Sydney, Australia, Aug 9 (EFE).- An Australian ant that acts as a “babysitter” for the caterpillar of the Bulloak jewel butterfly, a winged insect in danger of extinction, is part of 139 new animal and plant species classified by scientists in the country, government sources reported Tuesday.
The Australian government’s scientific research agency said in a statement that the newly named Anonychomyrma inclinata ant, already known to scientists and the community, plays a “very special” role in protection of the fragile ecosystem of the country.
It said this “babysitter” ant lives in a symbiotic relationship with the caterpillar of the Bulloak’s Hypochrysops piceatus jewel butterfly, the second rarest butterfly in Australia and which is on the endangered species list.
Both species live under the bark of the Bulloak tree (Allocasuarina luehmannii), found in the forested areas of northeastern Australia and protects caterpillars from the blazing sun and predators such as flies, which try to incubate their eggs on their bodies.
In this habitat, the ants are responsible for moving the caterpillars at night to the soft leaves of the bulloak tree, the only food they eat, David Yeates, an entomologist at the agency, said.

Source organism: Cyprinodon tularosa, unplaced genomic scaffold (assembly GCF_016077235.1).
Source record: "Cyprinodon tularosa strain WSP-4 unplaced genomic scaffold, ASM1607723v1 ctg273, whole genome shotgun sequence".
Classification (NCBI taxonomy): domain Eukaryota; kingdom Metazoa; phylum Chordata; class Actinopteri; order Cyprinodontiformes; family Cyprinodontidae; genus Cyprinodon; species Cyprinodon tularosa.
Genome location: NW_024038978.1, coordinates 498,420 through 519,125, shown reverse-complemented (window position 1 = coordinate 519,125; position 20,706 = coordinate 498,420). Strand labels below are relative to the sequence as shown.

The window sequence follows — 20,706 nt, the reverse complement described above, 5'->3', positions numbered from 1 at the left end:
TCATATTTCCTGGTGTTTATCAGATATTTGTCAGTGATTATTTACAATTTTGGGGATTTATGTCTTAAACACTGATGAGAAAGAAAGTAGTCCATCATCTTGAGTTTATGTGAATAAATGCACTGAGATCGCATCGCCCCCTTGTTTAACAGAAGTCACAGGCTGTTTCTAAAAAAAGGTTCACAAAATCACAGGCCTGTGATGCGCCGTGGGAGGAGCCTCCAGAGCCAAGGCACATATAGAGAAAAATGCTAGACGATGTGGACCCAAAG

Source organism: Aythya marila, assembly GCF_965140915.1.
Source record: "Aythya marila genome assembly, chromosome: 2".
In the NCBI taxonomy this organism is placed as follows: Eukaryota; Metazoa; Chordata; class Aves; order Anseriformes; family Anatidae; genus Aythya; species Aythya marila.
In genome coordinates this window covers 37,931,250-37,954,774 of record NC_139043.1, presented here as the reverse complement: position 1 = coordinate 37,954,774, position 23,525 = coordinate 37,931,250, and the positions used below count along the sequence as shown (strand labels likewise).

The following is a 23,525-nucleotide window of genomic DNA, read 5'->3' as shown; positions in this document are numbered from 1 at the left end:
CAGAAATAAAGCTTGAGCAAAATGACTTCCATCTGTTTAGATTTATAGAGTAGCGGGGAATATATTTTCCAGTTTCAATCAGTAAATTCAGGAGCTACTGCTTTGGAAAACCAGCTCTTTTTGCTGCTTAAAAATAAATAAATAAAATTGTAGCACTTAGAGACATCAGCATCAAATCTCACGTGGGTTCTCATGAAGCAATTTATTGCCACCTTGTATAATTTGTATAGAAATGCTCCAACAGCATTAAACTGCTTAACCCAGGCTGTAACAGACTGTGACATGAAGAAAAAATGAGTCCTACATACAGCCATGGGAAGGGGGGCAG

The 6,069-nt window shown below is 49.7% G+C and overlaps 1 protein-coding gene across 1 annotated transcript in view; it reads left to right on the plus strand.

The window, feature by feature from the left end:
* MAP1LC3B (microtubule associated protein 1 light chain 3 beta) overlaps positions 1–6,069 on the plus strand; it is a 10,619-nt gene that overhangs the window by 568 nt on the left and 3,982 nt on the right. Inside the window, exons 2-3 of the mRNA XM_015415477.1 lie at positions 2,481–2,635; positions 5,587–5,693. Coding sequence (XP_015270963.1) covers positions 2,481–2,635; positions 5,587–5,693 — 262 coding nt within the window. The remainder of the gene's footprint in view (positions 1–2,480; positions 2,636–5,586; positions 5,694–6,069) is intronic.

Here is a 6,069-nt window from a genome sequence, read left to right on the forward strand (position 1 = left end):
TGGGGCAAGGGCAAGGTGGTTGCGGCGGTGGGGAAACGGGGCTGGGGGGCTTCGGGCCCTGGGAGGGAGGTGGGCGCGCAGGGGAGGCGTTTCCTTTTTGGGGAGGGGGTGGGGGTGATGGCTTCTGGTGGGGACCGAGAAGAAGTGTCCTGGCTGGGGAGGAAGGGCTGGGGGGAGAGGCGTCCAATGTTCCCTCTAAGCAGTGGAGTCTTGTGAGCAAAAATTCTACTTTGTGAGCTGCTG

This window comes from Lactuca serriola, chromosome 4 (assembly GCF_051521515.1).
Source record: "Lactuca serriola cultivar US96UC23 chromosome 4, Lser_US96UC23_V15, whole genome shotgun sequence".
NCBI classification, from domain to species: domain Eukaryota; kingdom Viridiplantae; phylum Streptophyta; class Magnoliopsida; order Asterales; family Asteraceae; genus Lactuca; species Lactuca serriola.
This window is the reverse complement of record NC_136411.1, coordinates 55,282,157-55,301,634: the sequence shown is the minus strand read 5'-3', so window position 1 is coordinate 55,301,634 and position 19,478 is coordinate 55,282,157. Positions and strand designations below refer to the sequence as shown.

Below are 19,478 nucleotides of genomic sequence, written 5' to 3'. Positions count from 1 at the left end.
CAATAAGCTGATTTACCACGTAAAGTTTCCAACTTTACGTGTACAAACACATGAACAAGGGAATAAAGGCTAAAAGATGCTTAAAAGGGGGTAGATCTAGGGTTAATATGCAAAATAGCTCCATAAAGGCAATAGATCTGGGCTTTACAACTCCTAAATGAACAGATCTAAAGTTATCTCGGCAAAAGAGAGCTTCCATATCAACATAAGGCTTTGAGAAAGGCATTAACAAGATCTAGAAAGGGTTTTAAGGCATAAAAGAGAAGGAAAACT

In exchange for this service, these ants “receive a sugary gift (honeydew secretion) from the caterpillars,” Yeates said in a statement.
In addition to this ant, Australian scientists have named and classified 116 other insects in the last year, four species of fish, a frog, three plants, as well as 14 invertebrates, including eleven jumping spiders, a millipede, a land, and a sea fluke that was inside a fish.
With only 25 percent of Australian species known to science, scientific names are vital to better understanding the country’s vast ecosystems, which has many endemic and world-unique animals and plants, the agency said. EFE